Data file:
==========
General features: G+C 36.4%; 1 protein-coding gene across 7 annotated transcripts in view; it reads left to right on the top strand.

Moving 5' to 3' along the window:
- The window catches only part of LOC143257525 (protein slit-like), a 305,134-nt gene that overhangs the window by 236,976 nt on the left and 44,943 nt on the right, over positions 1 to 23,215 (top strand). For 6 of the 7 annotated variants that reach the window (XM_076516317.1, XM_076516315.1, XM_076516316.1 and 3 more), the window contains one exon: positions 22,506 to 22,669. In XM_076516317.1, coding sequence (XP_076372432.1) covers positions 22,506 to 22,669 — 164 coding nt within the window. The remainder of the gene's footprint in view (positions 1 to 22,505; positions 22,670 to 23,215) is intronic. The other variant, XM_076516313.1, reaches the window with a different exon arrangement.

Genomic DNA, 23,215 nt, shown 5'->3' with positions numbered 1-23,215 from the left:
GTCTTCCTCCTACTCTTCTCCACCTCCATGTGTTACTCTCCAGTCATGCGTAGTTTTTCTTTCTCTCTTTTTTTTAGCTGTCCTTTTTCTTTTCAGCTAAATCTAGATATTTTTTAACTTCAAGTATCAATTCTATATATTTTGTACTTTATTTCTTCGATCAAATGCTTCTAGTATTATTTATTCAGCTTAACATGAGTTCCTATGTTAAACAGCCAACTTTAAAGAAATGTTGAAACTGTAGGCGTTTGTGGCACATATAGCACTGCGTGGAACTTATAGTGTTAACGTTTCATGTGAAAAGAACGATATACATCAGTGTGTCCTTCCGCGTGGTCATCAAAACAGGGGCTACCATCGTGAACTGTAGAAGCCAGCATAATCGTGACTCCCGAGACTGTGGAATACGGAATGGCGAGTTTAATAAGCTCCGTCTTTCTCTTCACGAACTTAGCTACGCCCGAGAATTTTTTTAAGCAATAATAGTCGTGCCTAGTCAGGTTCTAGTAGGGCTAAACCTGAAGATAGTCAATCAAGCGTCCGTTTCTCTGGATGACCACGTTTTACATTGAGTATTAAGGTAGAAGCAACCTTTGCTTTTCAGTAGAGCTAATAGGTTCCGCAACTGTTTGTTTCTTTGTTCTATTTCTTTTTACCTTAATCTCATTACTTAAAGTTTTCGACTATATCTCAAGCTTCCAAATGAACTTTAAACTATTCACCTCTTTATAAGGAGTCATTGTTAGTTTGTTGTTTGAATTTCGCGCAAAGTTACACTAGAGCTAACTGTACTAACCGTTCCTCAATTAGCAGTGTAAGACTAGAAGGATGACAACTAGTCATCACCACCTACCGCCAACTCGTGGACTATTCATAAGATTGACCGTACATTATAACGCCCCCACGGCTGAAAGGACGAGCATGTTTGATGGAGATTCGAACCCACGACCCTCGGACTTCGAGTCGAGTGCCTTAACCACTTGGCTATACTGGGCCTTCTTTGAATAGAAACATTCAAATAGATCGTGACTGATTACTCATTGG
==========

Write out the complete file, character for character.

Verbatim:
General features: G+C 36.4%; 1 protein-coding gene across 7 annotated transcripts in view; it reads left to right on the top strand.

Moving 5' to 3' along the window:
- The window catches only part of LOC143257525 (protein slit-like), a 305,134-nt gene that overhangs the window by 236,976 nt on the left and 44,943 nt on the right, over positions 1 to 23,215 (top strand). For 6 of the 7 annotated variants that reach the window (XM_076516317.1, XM_076516315.1, XM_076516316.1 and 3 more), the window contains one exon: positions 22,506 to 22,669. In XM_076516317.1, coding sequence (XP_076372432.1) covers positions 22,506 to 22,669 — 164 coding nt within the window. The remainder of the gene's footprint in view (positions 1 to 22,505; positions 22,670 to 23,215) is intronic. The other variant, XM_076516313.1, reaches the window with a different exon arrangement.

Genomic DNA, 23,215 nt, shown 5'->3' with positions numbered 1-23,215 from the left:
GTCTTCCTCCTACTCTTCTCCACCTCCATGTGTTACTCTCCAGTCATGCGTAGTTTTTCTTTCTCTCTTTTTTTTAGCTGTCCTTTTTCTTTTCAGCTAAATCTAGATATTTTTTAACTTCAAGTATCAATTCTATATATTTTGTACTTTATTTCTTCGATCAAATGCTTCTAGTATTATTTATTCAGCTTAACATGAGTTCCTATGTTAAACAGCCAACTTTAAAGAAATGTTGAAACTGTAGGCGTTTGTGGCACATATAGCACTGCGTGGAACTTATAGTGTTAACGTTTCATGTGAAAAGAACGATATACATCAGTGTGTCCTTCCGCGTGGTCATCAAAACAGGGGCTACCATCGTGAACTGTAGAAGCCAGCATAATCGTGACTCCCGAGACTGTGGAATACGGAATGGCGAGTTTAATAAGCTCCGTCTTTCTCTTCACGAACTTAGCTACGCCCGAGAATTTTTTTAAGCAATAATAGTCGTGCCTAGTCAGGTTCTAGTAGGGCTAAACCTGAAGATAGTCAATCAAGCGTCCGTTTCTCTGGATGACCACGTTTTACATTGAGTATTAAGGTAGAAGCAACCTTTGCTTTTCAGTAGAGCTAATAGGTTCCGCAACTGTTTGTTTCTTTGTTCTATTTCTTTTTACCTTAATCTCATTACTTAAAGTTTTCGACTATATCTCAAGCTTCCAAATGAACTTTAAACTATTCACCTCTTTATAAGGAGTCATTGTTAGTTTGTTGTTTGAATTTCGCGCAAAGTTACACTAGAGCTAACTGTACTAACCGTTCCTCAATTAGCAGTGTAAGACTAGAAGGATGACAACTAGTCATCACCACCTACCGCCAACTCGTGGACTATTCATAAGATTGACCGTACATTATAACGCCCCCACGGCTGAAAGGACGAGCATGTTTGATGGAGATTCGAACCCACGACCCTCGGACTTCGAGTCGAGTGCCTTAACCACTTGGCTATACTGGGCCTTCTTTGAATAGAAACATTCAAATAGATCGTGACTGATTACTCATTGG